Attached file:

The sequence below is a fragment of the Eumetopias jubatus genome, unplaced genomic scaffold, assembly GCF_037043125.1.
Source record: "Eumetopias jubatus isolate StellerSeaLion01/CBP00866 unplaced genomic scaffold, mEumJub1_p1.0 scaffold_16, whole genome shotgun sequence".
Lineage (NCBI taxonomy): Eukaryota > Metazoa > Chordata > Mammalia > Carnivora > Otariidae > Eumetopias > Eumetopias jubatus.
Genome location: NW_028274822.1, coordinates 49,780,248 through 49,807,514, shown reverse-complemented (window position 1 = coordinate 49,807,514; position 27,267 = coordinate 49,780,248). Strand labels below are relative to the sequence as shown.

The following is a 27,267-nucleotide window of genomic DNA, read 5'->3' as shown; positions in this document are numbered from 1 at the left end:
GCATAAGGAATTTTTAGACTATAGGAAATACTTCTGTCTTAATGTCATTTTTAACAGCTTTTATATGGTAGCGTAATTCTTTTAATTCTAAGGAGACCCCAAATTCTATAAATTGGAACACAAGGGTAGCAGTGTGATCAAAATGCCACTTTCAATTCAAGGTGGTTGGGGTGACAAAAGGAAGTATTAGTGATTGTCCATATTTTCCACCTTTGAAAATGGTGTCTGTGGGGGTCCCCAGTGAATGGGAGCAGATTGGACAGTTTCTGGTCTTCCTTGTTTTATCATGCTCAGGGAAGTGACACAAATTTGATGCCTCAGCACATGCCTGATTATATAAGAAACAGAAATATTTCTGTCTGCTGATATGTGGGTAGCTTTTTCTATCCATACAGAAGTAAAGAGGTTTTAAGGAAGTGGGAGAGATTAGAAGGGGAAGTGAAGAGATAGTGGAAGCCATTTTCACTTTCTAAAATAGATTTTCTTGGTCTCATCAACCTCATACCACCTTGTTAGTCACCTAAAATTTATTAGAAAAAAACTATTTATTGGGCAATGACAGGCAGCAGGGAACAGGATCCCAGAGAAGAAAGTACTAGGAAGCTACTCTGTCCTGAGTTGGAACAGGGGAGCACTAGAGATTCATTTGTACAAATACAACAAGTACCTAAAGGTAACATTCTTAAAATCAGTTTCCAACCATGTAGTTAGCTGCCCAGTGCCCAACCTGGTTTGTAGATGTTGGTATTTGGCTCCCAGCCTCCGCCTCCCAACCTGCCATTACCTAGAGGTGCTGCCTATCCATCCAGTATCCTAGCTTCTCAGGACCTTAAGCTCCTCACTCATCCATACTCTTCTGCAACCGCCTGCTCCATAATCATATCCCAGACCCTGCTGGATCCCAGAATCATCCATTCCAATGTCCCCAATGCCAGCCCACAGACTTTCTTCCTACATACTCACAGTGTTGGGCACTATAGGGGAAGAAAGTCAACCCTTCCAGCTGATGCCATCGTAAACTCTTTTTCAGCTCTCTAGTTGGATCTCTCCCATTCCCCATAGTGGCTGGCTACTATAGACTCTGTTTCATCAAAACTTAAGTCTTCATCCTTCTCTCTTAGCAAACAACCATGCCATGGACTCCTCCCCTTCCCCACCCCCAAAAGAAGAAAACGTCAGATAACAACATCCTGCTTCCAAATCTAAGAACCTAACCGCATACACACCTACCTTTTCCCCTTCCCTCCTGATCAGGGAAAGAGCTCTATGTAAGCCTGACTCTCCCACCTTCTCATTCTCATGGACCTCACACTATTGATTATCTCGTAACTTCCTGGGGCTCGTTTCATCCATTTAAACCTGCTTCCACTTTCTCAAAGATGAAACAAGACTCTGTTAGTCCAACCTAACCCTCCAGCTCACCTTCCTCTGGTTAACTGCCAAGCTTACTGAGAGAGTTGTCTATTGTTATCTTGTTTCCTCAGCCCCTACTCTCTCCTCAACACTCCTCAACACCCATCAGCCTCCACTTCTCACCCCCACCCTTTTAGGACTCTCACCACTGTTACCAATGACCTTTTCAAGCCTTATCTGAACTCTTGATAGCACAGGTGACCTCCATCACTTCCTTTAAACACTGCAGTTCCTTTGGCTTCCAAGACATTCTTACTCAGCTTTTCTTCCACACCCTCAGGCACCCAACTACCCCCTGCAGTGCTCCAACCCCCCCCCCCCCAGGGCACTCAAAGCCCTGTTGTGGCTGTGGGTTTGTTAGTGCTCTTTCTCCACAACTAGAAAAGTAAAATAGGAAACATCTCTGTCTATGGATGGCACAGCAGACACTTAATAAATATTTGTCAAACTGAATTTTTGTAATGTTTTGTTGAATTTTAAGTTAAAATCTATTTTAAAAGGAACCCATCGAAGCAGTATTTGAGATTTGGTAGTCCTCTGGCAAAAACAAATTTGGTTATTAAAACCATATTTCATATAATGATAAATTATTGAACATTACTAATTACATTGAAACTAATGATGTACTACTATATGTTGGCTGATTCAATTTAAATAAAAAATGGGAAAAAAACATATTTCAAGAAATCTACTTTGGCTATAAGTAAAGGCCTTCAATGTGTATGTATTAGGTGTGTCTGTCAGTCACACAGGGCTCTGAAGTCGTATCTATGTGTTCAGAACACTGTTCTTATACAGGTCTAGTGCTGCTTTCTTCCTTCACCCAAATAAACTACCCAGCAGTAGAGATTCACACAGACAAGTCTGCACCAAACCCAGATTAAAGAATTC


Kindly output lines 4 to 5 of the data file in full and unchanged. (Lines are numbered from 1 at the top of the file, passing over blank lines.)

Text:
Genome location: NW_028274822.1, coordinates 49,780,248 through 49,807,514, shown reverse-complemented (window position 1 = coordinate 49,807,514; position 27,267 = coordinate 49,780,248). Strand labels below are relative to the sequence as shown.

The following is a 27,267-nucleotide window of genomic DNA, read 5'->3' as shown; positions in this document are numbered from 1 at the left end: